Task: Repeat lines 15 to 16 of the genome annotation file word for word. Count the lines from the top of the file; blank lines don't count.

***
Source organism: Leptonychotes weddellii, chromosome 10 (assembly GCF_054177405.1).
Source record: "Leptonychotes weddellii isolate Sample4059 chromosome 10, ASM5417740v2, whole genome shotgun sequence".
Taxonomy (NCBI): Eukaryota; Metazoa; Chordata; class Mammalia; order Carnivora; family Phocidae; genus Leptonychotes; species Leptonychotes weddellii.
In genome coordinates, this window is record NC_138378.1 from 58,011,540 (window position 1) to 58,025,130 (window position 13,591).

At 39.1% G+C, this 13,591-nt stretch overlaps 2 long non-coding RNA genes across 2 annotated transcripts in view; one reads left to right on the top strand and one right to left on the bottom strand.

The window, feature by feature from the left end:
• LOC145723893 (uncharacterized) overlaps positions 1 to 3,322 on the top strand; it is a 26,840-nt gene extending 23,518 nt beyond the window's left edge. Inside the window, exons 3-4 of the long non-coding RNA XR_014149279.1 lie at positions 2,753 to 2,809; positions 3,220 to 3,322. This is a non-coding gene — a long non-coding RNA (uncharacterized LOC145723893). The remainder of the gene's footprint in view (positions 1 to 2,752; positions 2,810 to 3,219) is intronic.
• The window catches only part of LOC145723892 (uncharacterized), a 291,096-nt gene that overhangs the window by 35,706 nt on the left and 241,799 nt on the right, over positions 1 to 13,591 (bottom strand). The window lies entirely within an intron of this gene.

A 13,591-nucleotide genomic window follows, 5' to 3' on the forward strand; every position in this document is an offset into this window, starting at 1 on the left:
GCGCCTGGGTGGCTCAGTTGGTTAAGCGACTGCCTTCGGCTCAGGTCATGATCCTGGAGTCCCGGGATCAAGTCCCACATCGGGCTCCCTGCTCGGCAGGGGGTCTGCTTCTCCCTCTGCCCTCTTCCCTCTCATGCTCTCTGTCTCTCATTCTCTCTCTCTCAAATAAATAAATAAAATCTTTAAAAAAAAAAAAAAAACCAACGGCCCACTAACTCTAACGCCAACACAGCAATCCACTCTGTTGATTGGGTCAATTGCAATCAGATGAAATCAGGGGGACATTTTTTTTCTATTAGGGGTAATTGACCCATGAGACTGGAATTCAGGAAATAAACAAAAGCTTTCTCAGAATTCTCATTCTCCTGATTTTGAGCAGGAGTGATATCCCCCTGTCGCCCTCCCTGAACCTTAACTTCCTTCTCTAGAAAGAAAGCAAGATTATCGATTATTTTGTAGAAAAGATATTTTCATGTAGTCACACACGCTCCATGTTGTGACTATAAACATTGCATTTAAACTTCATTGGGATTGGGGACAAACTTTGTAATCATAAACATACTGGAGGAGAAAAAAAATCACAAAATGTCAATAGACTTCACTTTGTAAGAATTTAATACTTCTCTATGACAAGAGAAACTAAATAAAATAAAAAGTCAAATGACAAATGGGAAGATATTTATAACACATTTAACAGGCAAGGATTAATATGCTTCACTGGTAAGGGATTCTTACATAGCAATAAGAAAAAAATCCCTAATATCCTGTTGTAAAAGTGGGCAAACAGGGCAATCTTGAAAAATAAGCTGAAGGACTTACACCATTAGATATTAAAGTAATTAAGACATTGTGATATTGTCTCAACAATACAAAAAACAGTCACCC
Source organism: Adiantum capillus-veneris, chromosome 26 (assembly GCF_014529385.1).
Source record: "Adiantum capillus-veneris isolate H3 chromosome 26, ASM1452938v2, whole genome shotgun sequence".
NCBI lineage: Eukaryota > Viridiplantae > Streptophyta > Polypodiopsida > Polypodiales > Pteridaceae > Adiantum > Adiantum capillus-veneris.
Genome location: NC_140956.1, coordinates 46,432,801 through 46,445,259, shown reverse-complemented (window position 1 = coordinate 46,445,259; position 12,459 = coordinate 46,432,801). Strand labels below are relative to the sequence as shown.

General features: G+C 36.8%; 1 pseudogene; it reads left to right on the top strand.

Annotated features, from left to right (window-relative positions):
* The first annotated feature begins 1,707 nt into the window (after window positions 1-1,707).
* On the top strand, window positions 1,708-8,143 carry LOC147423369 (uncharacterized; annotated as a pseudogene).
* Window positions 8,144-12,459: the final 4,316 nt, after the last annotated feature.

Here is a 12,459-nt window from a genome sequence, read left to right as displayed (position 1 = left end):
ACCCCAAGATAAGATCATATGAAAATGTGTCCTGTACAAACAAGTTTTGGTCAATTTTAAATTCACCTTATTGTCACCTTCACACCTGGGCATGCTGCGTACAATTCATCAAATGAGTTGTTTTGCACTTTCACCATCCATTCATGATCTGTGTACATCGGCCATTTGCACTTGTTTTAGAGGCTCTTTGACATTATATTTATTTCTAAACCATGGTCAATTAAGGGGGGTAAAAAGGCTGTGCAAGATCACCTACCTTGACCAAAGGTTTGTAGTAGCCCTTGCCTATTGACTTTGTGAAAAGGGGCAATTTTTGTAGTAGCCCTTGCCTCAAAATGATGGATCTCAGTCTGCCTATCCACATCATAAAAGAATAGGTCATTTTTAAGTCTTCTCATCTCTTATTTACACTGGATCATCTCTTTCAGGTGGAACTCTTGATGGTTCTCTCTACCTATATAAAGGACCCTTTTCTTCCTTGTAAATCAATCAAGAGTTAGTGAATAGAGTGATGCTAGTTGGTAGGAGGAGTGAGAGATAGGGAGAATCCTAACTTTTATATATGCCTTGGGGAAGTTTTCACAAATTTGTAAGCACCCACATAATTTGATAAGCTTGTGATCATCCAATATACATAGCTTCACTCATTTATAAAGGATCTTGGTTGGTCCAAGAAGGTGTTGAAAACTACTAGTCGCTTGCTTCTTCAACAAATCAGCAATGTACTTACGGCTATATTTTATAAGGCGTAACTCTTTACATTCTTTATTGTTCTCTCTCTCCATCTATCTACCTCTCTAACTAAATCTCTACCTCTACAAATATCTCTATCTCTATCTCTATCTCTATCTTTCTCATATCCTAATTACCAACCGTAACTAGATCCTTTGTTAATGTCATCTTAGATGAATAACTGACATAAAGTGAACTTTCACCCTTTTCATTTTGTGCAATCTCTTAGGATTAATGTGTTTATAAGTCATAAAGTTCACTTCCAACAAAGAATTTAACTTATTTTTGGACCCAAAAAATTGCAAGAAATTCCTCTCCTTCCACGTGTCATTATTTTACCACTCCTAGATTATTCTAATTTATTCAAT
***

General features: G+C 36.8%; 1 pseudogene; it reads left to right on the top strand.

Annotated features, from left to right (window-relative positions):